12 Fun-in-the-Sun Ideas
Easy ways to keep the kids active and entertained
By: Rhea Seymour
Sooner or later, kids get bored with a backyard game of hide-and-seek, and then it's mom and dad to the rescue! With just a few minutes of planning, you can keep the kids active - and entertained - in fun, out-of-the-ordinary ways all summer long! Try these ideas to get the whole family moving:
Go for a hike. Find a trail through the woods and keep your eyes peeled for natural finds. "Take the time to look at birds' nests, ant hills and even moss on trees," says Dave Thoensen, who runs Tamark Day Camp in Lincolnshire, Illinois. "Kids really get a kick out of nature." Other interesting things to spot: woodpecker holes in trees, animal droppings or deer, squirrel and fox tracks. For more tips and ideas, read Get active: Hike.
Get buggy. Look for interesting insects in your own backyard or at the local park. "You can pick up a bug box from a hardware store," says Thoesen. "They're cheap, the holes let bugs breathe, and they have a magnifying glass on one end." Get the kids to set out the boxes to contain different bugs and then get a close-up view of their eight-legged friends. Plus, get more tips on searching for bugs with these tips.
Have a scavenger hunt. Make a list of 20 activities in your neighborhood, suggests Dana Harden, owner and director of Lake of the Woods Camp for Girls and Greenwoods Camp for Boys in Decatur, Michigan. The list could include activities like drinking from a water fountain, climbing a tree or throwing a basketball into the net on your driveway. Arm the kids with a Polaroid or digital camera (with young children, Mom or Dad can play photographer), and then spend a few hours finding the objects or performing the tasks on the list and taking a picture of them. Once the kids have completed all 20, help them make a keepsake poster of their pictures.
Toss rocks. Since you probably don't have horseshoes on hand, collect rocks from the backyard or a local park. Each family member can personalize their rock with their name or a different marking. Then set a target about 10 to 12 feet away and take turns throwing rocks at the target to see who comes closest.
Take a bird tour. Write down a list of birds that are common to your area and then go in search of your feathered friends at the park (bring binoculars!). To attract birds, cover pinecones with vegetable shortening and then roll them in birdseed, says Thoensen. Hang your homemade birdfeeder by a string on a tree branch. Then back away, watch and wait while robins, cardinals and sparrows come to feed.
Run relay races. You'll need four to six players, so you may want to invite the neighbors over. Split the group into two teams for a tag relay, says Harden. But instead of just running back and forth, make the challenges a little more interesting with multiple steps. For example, each person could start with step one: build a model rocket. Then they run to the designated spot to do step two: sing the family's favorite song. Next they run to a table for step three: eat a cookie. Once the player completes all his tasks, he passes the baton to the next person who then follows the same steps. The first team to have all their players complete the challenge wins.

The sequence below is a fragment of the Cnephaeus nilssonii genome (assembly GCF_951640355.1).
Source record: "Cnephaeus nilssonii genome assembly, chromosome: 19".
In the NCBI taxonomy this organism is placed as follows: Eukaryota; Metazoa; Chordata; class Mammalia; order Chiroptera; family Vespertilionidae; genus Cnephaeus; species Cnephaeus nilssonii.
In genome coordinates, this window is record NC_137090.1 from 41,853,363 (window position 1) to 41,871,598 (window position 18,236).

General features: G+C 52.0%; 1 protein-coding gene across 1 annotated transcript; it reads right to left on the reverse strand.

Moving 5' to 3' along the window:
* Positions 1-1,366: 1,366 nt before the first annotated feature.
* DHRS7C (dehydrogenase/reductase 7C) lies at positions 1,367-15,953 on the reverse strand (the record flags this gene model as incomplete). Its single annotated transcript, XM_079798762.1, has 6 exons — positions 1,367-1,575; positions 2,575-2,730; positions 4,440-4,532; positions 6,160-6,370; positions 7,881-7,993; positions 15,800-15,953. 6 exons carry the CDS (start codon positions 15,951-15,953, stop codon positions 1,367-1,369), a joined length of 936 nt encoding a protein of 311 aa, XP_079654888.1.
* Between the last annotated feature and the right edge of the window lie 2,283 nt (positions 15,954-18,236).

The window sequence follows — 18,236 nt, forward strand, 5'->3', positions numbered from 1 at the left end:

Silly jumps. Mark a starting point on the lawn and then take turns jumping in funny poses to see who can get the farthest. Try jumping doing the splits mid-air, spinning around on lift-off or flapping your arms to stay airborne.
Create an obstacle course. Use your lawn chairs, cardboard boxes or cones to set up an obstacle course in your own backyard. Then get the kids to run through it. Use a stopwatch to see which family member makes it through in the best time.
Throw the dice. You'll need two small (5x5 inch) square boxes from a moving or packaging store for this activity, says Penny Warner, author of Kids' Outdoor Parties (Meadowbrook Press). These are your dice. On one die, write a different activity on each side, such as 'do a cartwheel' or 'walk 10 steps backwards'. On the other die, write mental challenges, geared to the kids' ages, such as 'say the alphabet' or 'spell your name backwards'. Each person rolls the dice and does the two challenges at the same time, like walking backwards while spelling your name backwards. "Because there are a multitude of combinations, it's endless fun," says Warner.
Play wacky golf. You don't need expensive clubs or golf balls to have a game with the kids. In fact, it's even more fun when you equip them with unusual "clubs" like a baseball bat or hockey stick and different sized balls. Or, try a baseball or small beach ball, says Warner. Then set up buckets and tin cans around the yard and enjoy the fun of each family member trying to get a hole in one.
Play Frisbee. Create a game of Frisbee basketball by hanging a basket from a tree limb close to the ground. Arm the kids with mini Frisbees and see who can make the most baskets.
Go for a ride. If the kids are older and have mastered bike riding, you'll all get a thrill pedalling on a trail through the woods. Look for a fairly smooth dirt trail and don't forget that every family member should be wearing a helmet. Plus, get more biking tips.